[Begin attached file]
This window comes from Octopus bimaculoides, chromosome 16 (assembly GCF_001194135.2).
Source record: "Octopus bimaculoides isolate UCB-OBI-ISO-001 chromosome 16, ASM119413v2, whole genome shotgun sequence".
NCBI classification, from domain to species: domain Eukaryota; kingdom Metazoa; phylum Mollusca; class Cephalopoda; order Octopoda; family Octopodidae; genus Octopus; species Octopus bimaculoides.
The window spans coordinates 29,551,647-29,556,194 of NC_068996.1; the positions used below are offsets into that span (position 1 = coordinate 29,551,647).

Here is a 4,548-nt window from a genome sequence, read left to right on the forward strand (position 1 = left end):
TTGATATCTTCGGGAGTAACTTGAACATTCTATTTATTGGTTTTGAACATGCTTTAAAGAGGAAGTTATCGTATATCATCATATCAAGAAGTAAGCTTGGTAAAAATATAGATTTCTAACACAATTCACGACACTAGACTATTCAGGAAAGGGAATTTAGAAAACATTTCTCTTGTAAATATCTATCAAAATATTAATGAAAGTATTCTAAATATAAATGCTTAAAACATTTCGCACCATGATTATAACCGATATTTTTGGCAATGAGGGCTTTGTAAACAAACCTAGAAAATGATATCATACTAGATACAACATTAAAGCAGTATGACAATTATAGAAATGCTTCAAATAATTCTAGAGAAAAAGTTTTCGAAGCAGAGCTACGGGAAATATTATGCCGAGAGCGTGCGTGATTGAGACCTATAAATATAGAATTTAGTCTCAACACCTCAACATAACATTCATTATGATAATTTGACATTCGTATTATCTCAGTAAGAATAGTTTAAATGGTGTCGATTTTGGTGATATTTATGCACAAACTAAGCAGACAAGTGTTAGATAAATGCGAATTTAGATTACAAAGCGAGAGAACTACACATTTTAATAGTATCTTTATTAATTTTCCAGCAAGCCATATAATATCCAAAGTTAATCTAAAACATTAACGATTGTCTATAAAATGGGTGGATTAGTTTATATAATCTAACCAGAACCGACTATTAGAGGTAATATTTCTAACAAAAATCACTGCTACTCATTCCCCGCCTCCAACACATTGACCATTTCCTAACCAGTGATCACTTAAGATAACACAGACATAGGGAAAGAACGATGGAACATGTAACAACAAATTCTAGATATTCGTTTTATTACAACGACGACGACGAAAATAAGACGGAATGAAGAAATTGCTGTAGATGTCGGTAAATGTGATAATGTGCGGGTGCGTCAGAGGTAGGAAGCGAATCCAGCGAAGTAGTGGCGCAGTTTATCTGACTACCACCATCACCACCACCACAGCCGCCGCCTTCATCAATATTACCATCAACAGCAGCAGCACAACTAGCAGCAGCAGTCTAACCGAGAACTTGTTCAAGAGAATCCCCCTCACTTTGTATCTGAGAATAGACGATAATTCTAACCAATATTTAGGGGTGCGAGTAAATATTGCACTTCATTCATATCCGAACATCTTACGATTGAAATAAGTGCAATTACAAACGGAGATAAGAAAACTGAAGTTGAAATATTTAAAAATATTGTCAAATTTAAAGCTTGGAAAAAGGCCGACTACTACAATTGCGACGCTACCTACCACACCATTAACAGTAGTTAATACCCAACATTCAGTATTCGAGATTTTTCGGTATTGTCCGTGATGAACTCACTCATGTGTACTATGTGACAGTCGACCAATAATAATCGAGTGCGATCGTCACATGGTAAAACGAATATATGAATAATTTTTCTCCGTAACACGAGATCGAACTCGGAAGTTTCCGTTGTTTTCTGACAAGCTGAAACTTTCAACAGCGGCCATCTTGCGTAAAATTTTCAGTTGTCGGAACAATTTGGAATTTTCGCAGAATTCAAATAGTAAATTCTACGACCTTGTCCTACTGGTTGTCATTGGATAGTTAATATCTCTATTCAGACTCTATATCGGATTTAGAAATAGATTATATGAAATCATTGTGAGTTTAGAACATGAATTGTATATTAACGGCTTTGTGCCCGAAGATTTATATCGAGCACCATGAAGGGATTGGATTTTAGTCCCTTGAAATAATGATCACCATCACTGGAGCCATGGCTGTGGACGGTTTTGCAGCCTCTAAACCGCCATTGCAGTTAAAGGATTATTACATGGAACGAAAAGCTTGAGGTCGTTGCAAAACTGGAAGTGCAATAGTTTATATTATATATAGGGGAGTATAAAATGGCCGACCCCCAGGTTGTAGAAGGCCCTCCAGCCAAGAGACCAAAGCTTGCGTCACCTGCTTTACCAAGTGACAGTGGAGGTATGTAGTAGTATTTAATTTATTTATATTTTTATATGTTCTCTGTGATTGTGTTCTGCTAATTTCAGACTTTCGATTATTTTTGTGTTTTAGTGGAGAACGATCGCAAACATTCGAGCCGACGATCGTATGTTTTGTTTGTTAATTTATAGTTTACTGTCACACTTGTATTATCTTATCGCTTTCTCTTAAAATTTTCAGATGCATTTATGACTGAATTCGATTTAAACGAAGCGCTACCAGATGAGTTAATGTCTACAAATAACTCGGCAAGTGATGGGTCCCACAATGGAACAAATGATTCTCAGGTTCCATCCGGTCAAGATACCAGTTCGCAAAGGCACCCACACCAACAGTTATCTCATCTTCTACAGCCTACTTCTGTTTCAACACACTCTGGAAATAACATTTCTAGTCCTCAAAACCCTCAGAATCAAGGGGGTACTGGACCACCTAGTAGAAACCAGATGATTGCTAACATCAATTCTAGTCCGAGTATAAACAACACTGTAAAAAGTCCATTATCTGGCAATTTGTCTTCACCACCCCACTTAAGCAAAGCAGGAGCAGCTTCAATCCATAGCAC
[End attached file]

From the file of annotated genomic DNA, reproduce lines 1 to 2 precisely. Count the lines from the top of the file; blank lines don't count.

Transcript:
This window comes from Octopus bimaculoides, chromosome 16 (assembly GCF_001194135.2).
Source record: "Octopus bimaculoides isolate UCB-OBI-ISO-001 chromosome 16, ASM119413v2, whole genome shotgun sequence".